In 1869, German immigrants Johann and Christine Sauer settled on a tract of land in Gillespie County, between Fredericksburg and Johnson City, with their four children. The Sauer family, which grew to include 10 children, built a homestead around their working farm. Their homestead originally grew up around log cabins, but as they became more prosperous, the Sauers erected buildings of native limestone.
In 1900, they sold their property to Emil and Emma Beckmann, who improved the property further. By 1915, they had built and moved into a stylish, Victorian frame home. Across the Pedernales River from the farm lived the family of state Rep. Sam Ealy Johnson, Jr. In 1908, it was one of the Sauer children, Augusta Sauer Lindig, who delivered the Johnson’s first child, Lyndon, who would one day become president of the United States.
Thanks to a recent $128,000 renovation, visitors to Lyndon B. Johnson State Park & Historic Site near Stonewall you can see what the original log cabins, some of which date to 1869, and the 1915 Victorian-style house would have looked like when they were new. Renovations include updates to roofs, porches and a fresh coast of paint. The floors of the Beckmann’s Victorian-style house have been refinished, the wood exterior, roof and the porch of the house repaired and painted and the foundation stabilized. Additionally, the work crews painted the home’s interior, refurbished the windows, and repaired screen doors and shutters.
No matter the time of year, visitors to the living history farm can see park interpreters in period clothing doing the farm chores that the farm family would have done around 1918-feeding, milking, gathering eggs, slopping the hogs, cleaning the house, cooking meals, churning butter, making cheese, scrubbing floors with homemade lye soap and plowing the garden with a team of horses. Tours of the farmstead are available on a first-come, first-served basis. There is no charge for the tours, but donations are accepted.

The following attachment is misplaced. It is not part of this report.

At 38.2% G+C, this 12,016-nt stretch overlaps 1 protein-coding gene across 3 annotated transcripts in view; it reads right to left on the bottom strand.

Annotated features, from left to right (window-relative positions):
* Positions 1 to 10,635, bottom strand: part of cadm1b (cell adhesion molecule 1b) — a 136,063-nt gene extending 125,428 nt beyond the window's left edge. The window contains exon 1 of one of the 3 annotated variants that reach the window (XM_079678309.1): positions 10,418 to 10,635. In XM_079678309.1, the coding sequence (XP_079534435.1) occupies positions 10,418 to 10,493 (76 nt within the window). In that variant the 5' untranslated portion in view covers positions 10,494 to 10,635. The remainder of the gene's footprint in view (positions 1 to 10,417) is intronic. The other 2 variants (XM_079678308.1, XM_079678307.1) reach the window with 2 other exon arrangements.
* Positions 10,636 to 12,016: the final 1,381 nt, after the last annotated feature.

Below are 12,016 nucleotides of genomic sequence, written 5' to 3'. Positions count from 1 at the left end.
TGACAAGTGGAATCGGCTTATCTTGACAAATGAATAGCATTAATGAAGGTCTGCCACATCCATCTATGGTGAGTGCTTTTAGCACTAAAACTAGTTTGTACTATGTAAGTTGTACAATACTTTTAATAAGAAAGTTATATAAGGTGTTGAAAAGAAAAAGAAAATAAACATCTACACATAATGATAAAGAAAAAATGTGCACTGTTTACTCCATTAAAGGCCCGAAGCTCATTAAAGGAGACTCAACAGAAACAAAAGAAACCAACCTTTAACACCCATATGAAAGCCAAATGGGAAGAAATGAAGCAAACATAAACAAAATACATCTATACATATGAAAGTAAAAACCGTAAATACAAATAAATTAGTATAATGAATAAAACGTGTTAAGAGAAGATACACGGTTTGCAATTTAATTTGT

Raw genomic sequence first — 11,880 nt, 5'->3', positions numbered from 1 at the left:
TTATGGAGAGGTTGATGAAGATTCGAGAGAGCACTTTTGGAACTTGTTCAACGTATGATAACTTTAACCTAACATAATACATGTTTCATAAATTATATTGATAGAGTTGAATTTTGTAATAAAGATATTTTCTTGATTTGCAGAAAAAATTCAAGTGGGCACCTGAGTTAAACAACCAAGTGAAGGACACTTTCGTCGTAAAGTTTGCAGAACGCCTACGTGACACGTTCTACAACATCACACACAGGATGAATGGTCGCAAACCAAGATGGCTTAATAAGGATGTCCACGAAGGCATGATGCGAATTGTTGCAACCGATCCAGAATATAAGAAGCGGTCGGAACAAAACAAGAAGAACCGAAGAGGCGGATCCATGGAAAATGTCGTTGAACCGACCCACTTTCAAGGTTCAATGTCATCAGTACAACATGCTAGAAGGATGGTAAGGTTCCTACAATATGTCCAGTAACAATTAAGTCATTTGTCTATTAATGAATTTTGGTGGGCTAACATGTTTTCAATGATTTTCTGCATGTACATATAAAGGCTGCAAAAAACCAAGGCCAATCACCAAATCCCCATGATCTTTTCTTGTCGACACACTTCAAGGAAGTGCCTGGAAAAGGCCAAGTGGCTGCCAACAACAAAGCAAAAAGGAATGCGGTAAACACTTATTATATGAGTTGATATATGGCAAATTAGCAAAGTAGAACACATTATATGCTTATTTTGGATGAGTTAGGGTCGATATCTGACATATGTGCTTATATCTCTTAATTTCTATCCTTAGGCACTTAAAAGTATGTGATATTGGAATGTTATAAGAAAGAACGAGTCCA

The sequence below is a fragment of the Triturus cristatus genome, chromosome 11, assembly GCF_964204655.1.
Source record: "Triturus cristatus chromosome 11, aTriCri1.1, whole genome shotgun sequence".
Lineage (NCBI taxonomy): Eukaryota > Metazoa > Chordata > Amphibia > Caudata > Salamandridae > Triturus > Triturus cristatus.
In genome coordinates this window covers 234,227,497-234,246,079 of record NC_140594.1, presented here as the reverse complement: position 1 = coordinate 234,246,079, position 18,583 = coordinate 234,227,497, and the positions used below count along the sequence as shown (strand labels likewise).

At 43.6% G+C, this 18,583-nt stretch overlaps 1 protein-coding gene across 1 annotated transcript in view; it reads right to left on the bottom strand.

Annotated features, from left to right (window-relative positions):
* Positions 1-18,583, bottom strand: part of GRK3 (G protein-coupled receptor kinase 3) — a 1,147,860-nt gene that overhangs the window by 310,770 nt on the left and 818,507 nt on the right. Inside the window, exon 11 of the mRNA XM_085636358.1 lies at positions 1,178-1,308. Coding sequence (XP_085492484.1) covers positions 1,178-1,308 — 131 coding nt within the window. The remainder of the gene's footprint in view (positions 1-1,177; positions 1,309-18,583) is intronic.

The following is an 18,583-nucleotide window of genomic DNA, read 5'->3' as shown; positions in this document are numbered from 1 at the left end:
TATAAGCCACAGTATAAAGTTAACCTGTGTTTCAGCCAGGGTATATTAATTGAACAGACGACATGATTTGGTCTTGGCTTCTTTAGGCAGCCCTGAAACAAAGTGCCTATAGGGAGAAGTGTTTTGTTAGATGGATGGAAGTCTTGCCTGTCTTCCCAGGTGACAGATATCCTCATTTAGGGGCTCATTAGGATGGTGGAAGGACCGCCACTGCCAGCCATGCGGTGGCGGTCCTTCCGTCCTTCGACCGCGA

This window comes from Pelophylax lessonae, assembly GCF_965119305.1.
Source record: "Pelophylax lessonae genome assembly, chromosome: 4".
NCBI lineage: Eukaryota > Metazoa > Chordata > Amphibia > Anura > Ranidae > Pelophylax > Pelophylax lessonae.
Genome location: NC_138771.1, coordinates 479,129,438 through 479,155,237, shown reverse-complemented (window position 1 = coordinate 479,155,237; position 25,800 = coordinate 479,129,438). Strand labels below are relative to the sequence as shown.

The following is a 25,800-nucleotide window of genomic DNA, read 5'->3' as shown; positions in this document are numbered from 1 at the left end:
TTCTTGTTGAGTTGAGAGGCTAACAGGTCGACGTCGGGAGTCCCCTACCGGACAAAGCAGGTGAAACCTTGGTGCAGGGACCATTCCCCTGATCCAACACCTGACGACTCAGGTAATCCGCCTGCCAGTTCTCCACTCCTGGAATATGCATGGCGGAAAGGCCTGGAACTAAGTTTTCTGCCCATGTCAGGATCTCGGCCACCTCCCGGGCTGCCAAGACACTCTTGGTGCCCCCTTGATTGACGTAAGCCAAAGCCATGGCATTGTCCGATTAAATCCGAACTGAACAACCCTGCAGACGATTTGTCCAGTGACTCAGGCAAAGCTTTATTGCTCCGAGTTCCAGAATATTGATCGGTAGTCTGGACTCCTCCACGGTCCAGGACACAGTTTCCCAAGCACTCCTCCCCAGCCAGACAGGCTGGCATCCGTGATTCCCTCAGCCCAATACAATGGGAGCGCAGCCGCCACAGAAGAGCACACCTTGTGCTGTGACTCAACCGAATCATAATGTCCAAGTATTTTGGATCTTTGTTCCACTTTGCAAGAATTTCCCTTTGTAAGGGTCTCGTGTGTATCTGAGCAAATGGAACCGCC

LBJ State Park lies directly across the Pedernales River from the LBJ Ranch, operated by the National Park Service. It includes the one-room schoolhouse that a 4-year-old Johnson attended in 1912, a reconstruction of his birthplace, the Johnson family cemetery, where LBJ and Lady Bird are buried and the Johnson Family Home, also known as the Texas White House, part of which is now open to public tours. Tours of the home, which cost $1, take visitors through four rooms. The Texas White House is decorated like it was when the President and Mrs. Johnson lived there, and will remain so through Jan. 5.
The state park’s nature trail, historical displays, grounds and day-use picnic areas are open until dark. Park buildings are open from 8 a.m. to 5 p.m.; the Sauer-Beckmann Living History Farm is open from 8 a.m. to 4:30 p.m. year-round, except Thanksgiving, Christmas Day, and New Year’s Day. For group tours, call 830/644-2252, Ext. 229, or visit the park’s Web site: